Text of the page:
Horseback riding is a fun way to spend some time outdoors, enjoying the beautiful countryside around Rochester, but it can also be dangerous. Horses are very powerful animals, and when you’re on horseback, you’re elevated and vulnerable to falls, especially if you’re just an occasional rider. The recent, serious dental injuries to a young girl remind us that it’s important to be careful when riding a horse and be prepared to respond if you experience a dental injury.
A Serious Riding Injury
A young teen was out with friends and family when the horse in front of her kicked up, hitting her in the face. She was knocked unconscious and when she came to, she spit out several of her teeth. She also suffered serious facial injury, including multiple cuts and fractures.
She had to have surgery to pin and plate her jaw back together, and ultimately lost five teeth.
She is recovering, and looks forward to when she can get dental implants to replace her lost teeth.
How Common Are Riding Injuries?
We don’t have any figures about tooth injuries related to recreational riding.However, we do know that tooth injuries are relatively common in competitive riders, such as show jumpers. A recent study showed that about 15% of show jumpers had personally experienced tooth injury while riding. And about twice that many had witnessed an accident that resulted in a tooth trauma.
Although the injury rate is likely lower for recreational riders, nearly 80,000 people go to the hospital emergency room for riding-related injuries. Many more people experience injuries that don’t require emergency care.
Protect Your Teeth from Trauma
It’s important to do what you can to protect your teeth from trauma in any recreational activity, especially sports where dental injury is likely. So how can you protect your teeth from riding injuries? Here are some tips:
- Wear helmets that meet appropriate safety standards
- Wear protective clothing
- Wear a mouthguard
- Inspect all riding equipment to make sure it’s in good condition and properly fitted
- Novice riders should take lessons before riding
- Don’t ride when fatigued or under the influence of alcohol or drugs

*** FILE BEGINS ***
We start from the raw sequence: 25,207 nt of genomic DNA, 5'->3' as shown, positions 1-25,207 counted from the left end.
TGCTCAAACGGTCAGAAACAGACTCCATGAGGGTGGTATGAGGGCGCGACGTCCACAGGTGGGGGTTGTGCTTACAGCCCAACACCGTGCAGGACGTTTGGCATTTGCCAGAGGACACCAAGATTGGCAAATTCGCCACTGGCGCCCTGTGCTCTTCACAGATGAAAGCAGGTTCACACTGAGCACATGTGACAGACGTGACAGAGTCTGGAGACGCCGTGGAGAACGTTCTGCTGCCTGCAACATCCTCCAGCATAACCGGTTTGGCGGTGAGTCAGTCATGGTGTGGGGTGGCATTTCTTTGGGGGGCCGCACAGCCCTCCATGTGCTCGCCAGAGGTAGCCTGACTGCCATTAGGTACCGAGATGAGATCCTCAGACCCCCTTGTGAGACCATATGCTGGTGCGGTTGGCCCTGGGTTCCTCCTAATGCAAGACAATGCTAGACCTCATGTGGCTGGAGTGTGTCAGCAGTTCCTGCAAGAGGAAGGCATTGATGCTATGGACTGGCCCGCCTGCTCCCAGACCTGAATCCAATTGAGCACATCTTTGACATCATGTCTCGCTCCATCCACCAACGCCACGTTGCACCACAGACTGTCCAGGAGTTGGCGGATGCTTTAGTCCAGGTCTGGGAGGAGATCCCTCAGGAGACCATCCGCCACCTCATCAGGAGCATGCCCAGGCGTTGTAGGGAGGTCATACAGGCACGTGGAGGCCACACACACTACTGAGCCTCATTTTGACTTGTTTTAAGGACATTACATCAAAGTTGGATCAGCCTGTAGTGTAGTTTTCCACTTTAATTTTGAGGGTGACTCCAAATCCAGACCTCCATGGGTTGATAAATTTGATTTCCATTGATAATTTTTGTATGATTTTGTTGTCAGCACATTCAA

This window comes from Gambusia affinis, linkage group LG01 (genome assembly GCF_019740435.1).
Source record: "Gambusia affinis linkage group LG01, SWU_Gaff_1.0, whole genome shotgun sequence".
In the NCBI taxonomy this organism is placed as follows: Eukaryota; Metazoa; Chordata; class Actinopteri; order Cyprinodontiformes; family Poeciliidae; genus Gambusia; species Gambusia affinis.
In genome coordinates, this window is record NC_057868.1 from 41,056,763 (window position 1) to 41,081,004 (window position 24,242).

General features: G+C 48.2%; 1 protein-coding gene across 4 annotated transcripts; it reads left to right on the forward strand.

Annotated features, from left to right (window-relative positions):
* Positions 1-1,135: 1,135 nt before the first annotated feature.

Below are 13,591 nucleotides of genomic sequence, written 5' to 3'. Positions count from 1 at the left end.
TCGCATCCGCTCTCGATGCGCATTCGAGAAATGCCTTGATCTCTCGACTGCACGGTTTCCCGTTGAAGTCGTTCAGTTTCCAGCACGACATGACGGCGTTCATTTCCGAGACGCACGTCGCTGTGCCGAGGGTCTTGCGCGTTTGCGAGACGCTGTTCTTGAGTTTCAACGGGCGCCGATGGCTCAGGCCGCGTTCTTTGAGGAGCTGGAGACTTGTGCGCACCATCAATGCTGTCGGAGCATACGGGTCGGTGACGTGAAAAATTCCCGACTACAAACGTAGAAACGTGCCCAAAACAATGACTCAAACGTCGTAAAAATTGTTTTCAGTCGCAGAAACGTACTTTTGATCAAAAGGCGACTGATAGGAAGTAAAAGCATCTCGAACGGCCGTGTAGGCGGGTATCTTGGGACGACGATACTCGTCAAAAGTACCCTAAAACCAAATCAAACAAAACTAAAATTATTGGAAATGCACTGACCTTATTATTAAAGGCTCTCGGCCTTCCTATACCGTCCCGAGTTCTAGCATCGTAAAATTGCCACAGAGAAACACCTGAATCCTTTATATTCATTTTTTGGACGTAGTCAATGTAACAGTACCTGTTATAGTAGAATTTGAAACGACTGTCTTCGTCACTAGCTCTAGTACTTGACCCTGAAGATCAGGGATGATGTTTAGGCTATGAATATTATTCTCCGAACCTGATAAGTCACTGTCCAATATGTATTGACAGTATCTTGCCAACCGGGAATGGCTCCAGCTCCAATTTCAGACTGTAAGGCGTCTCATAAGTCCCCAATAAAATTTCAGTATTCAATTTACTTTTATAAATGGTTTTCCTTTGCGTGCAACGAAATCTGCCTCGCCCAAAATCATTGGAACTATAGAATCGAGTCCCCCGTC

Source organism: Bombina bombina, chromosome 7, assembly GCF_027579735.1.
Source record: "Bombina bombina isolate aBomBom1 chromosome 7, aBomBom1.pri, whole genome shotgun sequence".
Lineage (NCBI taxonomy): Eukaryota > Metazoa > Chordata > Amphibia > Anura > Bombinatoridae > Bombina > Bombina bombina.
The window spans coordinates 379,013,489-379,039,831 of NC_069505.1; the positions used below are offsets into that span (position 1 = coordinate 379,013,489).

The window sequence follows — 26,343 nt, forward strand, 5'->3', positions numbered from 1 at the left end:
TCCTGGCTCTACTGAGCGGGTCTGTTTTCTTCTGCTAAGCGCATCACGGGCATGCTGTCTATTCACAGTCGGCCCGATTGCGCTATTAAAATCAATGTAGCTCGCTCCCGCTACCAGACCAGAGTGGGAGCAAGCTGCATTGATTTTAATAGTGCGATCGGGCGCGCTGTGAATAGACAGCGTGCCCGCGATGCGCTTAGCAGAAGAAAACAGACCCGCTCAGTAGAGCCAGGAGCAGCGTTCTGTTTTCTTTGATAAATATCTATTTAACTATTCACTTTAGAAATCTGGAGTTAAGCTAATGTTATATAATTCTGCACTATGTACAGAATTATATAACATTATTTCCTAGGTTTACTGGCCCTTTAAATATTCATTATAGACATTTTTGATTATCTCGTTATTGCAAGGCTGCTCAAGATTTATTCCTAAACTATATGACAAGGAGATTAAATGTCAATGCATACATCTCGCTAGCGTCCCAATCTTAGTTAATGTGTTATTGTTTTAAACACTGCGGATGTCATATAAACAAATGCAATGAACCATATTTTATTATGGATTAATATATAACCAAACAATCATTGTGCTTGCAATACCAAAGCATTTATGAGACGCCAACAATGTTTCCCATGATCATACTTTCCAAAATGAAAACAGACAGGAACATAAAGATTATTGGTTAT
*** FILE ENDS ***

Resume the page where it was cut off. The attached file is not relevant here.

- Don’t approach a horse from behind
- When riding in a line, always give enough space to the horse ahead of you
- Always ride to your skill level. Don’t try maneuvers and stunts you’re not prepared for.
These steps can hopefully help you avoid a riding injury. But what do you do if you suffer a tooth injury while riding?
How to Deal with Tooth Injury while Horseback Riding
Before dealing with a tooth injury, check for symptoms of serious head or brain injury. Blurred vision, unconsciousness, memory problems, difficulty speaking, loss of motor control, and other symptoms show that a serious brain injury may have occurred. That needs to take precedence. But even in that case, you can take some steps to help with tooth injury while someone else is dealing with head trauma or while you wait for assistance.
If teeth are broken, chipped, or avulsed, make sure you get them out of the mouth so the person doesn’t swallow them.
Assess chipped or cracked teeth to see if they need emergency attention. First, look at the chipped surface. If the damage revealed a different color interior, call a dentist immediately. Next, suck in air over the tooth. If it is very sensitive, the tooth pulp may have been exposed, and it needs to be evaluated. Otherwise, you probably don’t need emergency attention, unless you have an emergency need for a cosmetic smile repair.
Loose teeth should be considered an emergency if they move vertically or move independently when you turn or nod your head. Even if a tooth is a little loose, you should avoid chewing on it.
If a tooth has been knocked out, pick it up carefully by the crown (the enamel). Rinse the root off gently with water if it’s dirty, but don’t brush it or touch it with your hand. Then put the tooth in water or saliva. If a person is conscious, they can hold a knocked out tooth between their cheek and gum to preserve it. Contact us for an emergency appointment.